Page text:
ESTUARIES ARE RICH, com­plex and dy­namic ecosys­tems with far-reach­ing bi­o­log­i­cal con­nec­tions. An in­ter­na­tional re­search team only re­cently re­al­ized that an en­ergy-rich slime known as biofilm grow­ing on Metro Van­cou­ver’s mud­flats is a crit­i­cal food source for hun­dreds of thou­sands of shore­birds mi­grat­ing be­tween their win­ter haunts in Latin Amer­ica and their breed­ing grounds in the Arc­tic.

LESS THAN 30 PER CENT OF THE ES­TU­ARY’S HIS­TORIC WET­LANDS RE­MAIN AND DOZENS OF ITS SPECIES ARE UN­DER THREAT, MAK­ING THE RE­GION ONE OF THE MOST IM­PER­ILLED ECOSYS­TEMS ON THE CON­TI­NENT.

The Fraser es­tu­ary, the largest on Canada’s Pa­cific coast, formed when glaciers re­treated about 10,000 years ago and melt­wa­ter roared out of the moun­tains, wash­ing down mas­sive amounts of sand and gravel, cre­at­ing the delta where marshes, mead­ows and forests took root. In 1808, ex­plorer Si­mon Fraser pad­dled down the river into the es­tu­ary, where he met Musqueam peo­ple liv­ing sur­rounded by tow­er­ing rain­for­est and wet­lands alive with elk, bear, cougar, fish and birds. Euro­pean set­tlers ar­rived decades later and be­gan clear­ing forests, drain­ing wet­lands and har­vest­ing fish and game that had sus­tained First Na­tions for close to 9,000 years. The trans­for­ma­tion con­tin­ues, with land in the es­tu­ary now the hot com­mod­ity. Barb Joe is an Elder and knowl­edge-keeper in the Tsawwassen First Na­tion, which traces its history on the es­tu­ary back thou­sands of years. Her great­grand­fa­ther, Chief Harry Joe, was born in a long­house in 1865, just down the road from where she lives in her peo­ple’s tra­di­tional vil­lage. Over cof­fee on the back porch of the First Na­tion’s main of­fice on a cloudy spring morn­ing, Joe points to her great-grand­fa­ther’s long­house in a pho­to­graph dated 1922. It was one of seven that sat at the base of a forested bluff in a clear­ing look­ing out to sea over ex­pan­sive marshes and mud­flats. In spring, the Joe fam­ily feasted on eu­la­chon, a her­ring-like fish so rich in oil it burns like a can­dle when dried, and so plen­ti­ful it spawned in the river by the mil­lions. Joe’s an­ces­tors hauled the fish out of the silty wa­ter, fill­ing their cedar boats as flocks of div­ing ducks and gulls dived on the eu­la­chon from above, and seals, sea lions and gi­ant stur­geon took their fill from be­low. In sum­mer, her great-grand­fa­ther ca­noed with the fam­ily to camps along the river to har­vest all five types of salmon re­turn­ing from the Pa­cific — chi­nook, coho, chum, pink and sock­eye. In fall, they har­vested ber­ries and mi­grat­ing ducks. Come win­ter, the fam­ily was back in­side the long­house, shar­ing the large com­mu­nal space built from gi­ant cedars. When Joe was born in 1953, much of the for­est had been cleared to make way for farms, but tra­di­tion per­sisted. Her fam­ily still lived largely off the land — ber­ries, ducks, geese, deer, clams, cock­les, crabs, eu­la­chon, salmon and stur­geon — and she re­calls her mother boil­ing fresh crab for pic­nics as the chil­dren warmed up by the fire af­ter splash­ing in tide pools. It’s a very dif­fer­ent place to­day. Joe points north to where a slough, which the Tsawwassen peo­ple used as a short­cut to get to the Fraser River, was filled with soil to cre­ate farm­land, forc­ing her an­ces­tors to pad­dle a longer, more treach­er­ous route through open wa­ter. Her great-grand­fa­ther’s long­house is also long gone, torn down to make way for High­way 17 to the BC Fer­ries’ Tsawwassen ter­mi­nal and a two-kilo­me­tre­long cause­way that opened in 1960. A five-kilo­me­tre­long cause­way opened in 1970, cross­ing the mud­flats to a bulk coal ter­mi­nal built on Roberts Bank that soon ex­panded to han­dle cargo. It is now one of the busiest ports in North Amer­ica. “We’ve been hemmed in on both sides,” says Joe, the din of trans­port trucks and trains echo­ing across the wa­ter. Roberts Bank, which op­er­ates night and day 362 days a year, changed cur­rents over the ti­dal flats, where coal dust and a long list of in­va­sive species have joined the crabs in the tide pools where Joe splashed as a child.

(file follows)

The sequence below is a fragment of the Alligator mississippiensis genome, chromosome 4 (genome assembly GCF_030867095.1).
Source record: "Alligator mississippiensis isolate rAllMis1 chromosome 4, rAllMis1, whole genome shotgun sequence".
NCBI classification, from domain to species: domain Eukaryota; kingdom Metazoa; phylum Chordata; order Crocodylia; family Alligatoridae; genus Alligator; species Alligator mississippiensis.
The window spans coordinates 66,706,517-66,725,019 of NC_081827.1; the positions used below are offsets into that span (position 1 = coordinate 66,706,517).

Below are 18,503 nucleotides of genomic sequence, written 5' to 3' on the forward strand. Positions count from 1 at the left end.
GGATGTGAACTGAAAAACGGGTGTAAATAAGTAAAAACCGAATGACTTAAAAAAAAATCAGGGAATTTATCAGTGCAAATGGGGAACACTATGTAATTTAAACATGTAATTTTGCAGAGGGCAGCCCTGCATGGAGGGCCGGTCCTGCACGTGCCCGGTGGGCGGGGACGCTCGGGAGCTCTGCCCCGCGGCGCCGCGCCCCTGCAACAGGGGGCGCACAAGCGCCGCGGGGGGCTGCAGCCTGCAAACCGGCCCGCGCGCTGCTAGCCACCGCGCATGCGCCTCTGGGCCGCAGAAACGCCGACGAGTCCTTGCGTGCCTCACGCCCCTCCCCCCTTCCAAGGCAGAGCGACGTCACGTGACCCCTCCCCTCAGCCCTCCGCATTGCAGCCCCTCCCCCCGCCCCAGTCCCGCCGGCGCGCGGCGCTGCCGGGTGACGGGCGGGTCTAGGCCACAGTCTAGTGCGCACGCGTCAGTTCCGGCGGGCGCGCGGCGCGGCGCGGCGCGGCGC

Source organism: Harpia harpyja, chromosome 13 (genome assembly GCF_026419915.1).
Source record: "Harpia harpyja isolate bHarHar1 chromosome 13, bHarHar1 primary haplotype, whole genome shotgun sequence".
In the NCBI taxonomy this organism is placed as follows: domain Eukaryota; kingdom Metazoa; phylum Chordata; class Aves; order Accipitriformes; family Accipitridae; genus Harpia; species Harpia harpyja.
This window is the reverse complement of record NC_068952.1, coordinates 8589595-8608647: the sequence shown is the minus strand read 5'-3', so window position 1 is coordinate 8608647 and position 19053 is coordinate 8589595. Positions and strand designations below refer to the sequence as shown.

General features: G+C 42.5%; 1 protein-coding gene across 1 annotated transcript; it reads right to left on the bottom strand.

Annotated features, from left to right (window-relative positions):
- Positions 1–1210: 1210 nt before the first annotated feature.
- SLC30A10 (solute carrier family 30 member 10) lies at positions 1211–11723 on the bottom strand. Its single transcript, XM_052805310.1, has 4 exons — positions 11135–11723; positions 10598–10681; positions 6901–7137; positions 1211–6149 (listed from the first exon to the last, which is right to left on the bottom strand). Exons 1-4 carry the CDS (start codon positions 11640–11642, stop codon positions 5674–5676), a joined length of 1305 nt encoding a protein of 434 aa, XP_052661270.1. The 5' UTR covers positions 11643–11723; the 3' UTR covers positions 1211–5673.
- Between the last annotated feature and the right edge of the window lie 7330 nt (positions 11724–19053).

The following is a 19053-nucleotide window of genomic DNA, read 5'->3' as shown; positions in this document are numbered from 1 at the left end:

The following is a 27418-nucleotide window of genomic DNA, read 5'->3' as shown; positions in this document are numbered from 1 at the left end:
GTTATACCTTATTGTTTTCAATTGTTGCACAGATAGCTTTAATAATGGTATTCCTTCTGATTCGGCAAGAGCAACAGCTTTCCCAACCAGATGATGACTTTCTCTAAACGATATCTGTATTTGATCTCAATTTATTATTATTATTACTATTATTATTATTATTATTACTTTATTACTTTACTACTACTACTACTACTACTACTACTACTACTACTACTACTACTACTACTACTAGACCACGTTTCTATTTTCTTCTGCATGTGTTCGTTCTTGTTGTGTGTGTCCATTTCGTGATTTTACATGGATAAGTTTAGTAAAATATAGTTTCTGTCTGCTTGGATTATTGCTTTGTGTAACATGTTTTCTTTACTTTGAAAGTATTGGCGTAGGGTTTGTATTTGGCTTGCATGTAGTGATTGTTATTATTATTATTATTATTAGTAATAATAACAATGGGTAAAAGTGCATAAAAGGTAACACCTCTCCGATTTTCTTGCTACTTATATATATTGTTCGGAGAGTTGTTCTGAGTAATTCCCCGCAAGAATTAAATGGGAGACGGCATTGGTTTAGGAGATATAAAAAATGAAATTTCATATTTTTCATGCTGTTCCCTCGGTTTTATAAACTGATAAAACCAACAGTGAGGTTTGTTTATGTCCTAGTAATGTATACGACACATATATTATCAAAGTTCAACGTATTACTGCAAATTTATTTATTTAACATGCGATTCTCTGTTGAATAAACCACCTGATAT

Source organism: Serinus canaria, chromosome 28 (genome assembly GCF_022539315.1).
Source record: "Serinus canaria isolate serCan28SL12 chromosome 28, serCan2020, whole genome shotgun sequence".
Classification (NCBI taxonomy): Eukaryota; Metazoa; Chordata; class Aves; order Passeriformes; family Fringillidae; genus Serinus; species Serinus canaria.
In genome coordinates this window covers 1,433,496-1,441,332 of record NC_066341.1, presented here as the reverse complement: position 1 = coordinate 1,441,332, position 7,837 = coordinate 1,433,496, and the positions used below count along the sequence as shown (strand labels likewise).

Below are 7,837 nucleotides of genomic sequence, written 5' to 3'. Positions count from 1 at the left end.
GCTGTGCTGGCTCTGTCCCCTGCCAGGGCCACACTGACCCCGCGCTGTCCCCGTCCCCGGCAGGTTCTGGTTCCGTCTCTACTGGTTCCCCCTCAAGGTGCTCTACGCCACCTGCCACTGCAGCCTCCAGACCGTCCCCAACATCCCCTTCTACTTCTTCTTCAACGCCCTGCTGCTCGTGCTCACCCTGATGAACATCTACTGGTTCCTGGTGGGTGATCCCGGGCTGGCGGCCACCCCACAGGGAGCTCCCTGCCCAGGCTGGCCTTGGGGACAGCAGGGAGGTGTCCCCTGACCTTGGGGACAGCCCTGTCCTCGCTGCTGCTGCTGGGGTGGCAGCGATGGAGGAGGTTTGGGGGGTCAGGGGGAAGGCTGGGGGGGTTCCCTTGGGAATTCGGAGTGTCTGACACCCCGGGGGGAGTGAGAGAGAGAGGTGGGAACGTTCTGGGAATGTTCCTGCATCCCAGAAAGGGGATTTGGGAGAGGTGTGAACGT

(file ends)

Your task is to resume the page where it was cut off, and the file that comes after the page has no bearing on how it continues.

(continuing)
PHO­TO­GRAPHS TAKEN from the give a sense of the hu­man foot­print on the es­tu­ary to­day — a grey grid of high­ways, rail lines, res­i­den­tial ar­eas, malls, ware­houses and farms ex­tend­ing from the ti­dal flats more than 80

BARB JOE, A TSAWWASSEN FIRST NA­TION ELDER, RE­CALLS HER MOTHER BOIL­ING FRESH CRAB FOR PIC­NICS AS THE CHIL­DREN WARMED UP BY THE FIRE AF­TER SPLASH­ING IN TIDE POOLS. IT’S A VERY DIF­FER­ENT PLACE TO­DAY.

Barb Joe, a Tsawwassen First Na­tion Elder, stands on the shore­line where she played as a child ( this im­age). The Fraser River Delta looks very dif­fer­ent to Joe to­day as Metro Van­cou­ver and its port con­tinue to ex­pand and more ships than ever ply the delta’s wa­ters ( op­po­site).